To further illuminate whether the changes in the composition of the microbiota were associated with dietary treatment and STEC infection, the distribution of microbiota at the genus level were investigated. At the genus level, Prevotella and Lactobacillus were detected as the two most abundant genera in the swine gut microbiota regardless of synbiotic supplementation and STEC challenge. Interestingly, PRO and SYN1 significantly elevated the relative abundance of Lactobacillus, while it decreased in PRE in comparison to the CONT group. It has been reported that Lactobacillus is the most common probiotic agent in swine production due to their ability to improve growth performance and prevent gastrointestinal infection (37). Moreover, Lactobacillus has been known to improve feed conversion efficiency, nutrient utilization, intestinal microbiota, gut health and regulation of immune function in pigs (38). Interestingly, STEC challenge significantly depleted the abundance of Lactobacillus in the negative CONT group, however PRO reversed this result, suggesting that probiotics may play a role in proliferation of beneficial organisms during infection and fight against pathogenic bacteria. In a similar study, synbiotic combination of L. plantarum with maltodextrins and fructooligosaccharides showed significant reductions in the population of E. coli K-88 in the intestinal mucosa in pigs (39). Moreover, in the present study, Prevotella was significantly elevated in PRE, PRO, SYN1 and SYN2 as compared to the non-challenged CONT. Prevotella strains are associated with plant-rich diets but are also linked with chronic inflammatory conditions (40). Previously, the abundance of Prevotella was significantly increased with supplementation of fermentable non-starch polysaccharides (41) and low-molecular-weight chitosan which are potential prebiotics in weaned piglets (42). One of the most striking observation in this study was the significant depletion of Phascolarctobacterium in all dietary treatment groups challenged with STEC. Phascolarctobacterium was found to be a beneficial microbe that play a significant role in SCFA production including acetate and propionate and can be associated with the metabolic state and mood of the host (43). Conclusively, it could be speculated that synbiotics improve the survival and activity of beneficial microorganisms mainly due to synergistic effects of prebiotic and probiotics in the regulation of intestinal microbiome.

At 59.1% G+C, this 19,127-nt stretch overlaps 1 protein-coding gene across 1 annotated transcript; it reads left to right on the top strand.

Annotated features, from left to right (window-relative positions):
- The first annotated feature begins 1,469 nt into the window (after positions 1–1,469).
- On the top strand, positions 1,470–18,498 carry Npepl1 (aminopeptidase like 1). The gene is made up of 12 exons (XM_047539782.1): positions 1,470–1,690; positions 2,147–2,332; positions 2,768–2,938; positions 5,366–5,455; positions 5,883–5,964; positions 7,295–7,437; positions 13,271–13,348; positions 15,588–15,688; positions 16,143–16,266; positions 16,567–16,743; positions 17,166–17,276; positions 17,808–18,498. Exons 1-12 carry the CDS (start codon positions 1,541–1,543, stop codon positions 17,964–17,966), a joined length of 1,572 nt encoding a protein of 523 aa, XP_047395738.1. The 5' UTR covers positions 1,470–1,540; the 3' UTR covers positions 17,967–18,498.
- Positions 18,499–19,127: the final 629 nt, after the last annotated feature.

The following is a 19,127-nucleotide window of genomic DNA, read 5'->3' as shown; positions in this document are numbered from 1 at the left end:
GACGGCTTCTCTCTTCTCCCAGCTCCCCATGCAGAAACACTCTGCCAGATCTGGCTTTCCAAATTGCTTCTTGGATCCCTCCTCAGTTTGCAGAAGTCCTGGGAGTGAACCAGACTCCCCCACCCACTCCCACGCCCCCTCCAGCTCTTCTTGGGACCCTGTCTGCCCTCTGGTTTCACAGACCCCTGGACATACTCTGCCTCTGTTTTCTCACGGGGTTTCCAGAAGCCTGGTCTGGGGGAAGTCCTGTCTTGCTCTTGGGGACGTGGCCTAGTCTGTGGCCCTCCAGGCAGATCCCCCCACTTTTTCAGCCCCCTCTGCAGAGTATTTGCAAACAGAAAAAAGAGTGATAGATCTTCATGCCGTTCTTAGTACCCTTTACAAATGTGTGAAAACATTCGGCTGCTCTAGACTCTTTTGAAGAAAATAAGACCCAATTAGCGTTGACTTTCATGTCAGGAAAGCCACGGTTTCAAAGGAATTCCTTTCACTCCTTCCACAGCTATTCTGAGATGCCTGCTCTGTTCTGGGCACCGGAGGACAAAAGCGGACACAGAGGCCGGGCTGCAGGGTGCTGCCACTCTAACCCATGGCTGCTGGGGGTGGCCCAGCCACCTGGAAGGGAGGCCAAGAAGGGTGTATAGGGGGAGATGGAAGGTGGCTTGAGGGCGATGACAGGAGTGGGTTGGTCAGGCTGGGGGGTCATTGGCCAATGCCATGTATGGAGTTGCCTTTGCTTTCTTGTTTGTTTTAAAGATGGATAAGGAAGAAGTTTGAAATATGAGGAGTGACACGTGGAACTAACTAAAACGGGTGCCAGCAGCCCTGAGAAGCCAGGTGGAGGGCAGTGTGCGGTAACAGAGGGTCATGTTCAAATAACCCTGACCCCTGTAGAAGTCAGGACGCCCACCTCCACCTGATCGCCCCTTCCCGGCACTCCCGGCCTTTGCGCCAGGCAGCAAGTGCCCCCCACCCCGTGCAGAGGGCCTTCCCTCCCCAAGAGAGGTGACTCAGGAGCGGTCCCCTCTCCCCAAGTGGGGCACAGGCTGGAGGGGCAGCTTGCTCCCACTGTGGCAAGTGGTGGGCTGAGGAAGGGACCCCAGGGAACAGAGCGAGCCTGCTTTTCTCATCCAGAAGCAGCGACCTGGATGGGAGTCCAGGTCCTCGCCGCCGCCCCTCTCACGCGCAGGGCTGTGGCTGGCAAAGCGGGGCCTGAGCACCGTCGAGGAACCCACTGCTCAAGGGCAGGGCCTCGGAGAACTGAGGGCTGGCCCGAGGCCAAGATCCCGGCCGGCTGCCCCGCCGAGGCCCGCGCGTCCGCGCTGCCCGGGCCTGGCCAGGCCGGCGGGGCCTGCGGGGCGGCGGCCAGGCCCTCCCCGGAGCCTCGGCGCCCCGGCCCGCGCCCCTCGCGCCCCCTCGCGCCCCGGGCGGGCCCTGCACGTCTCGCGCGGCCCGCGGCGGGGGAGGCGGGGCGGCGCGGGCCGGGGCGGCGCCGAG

Conclusion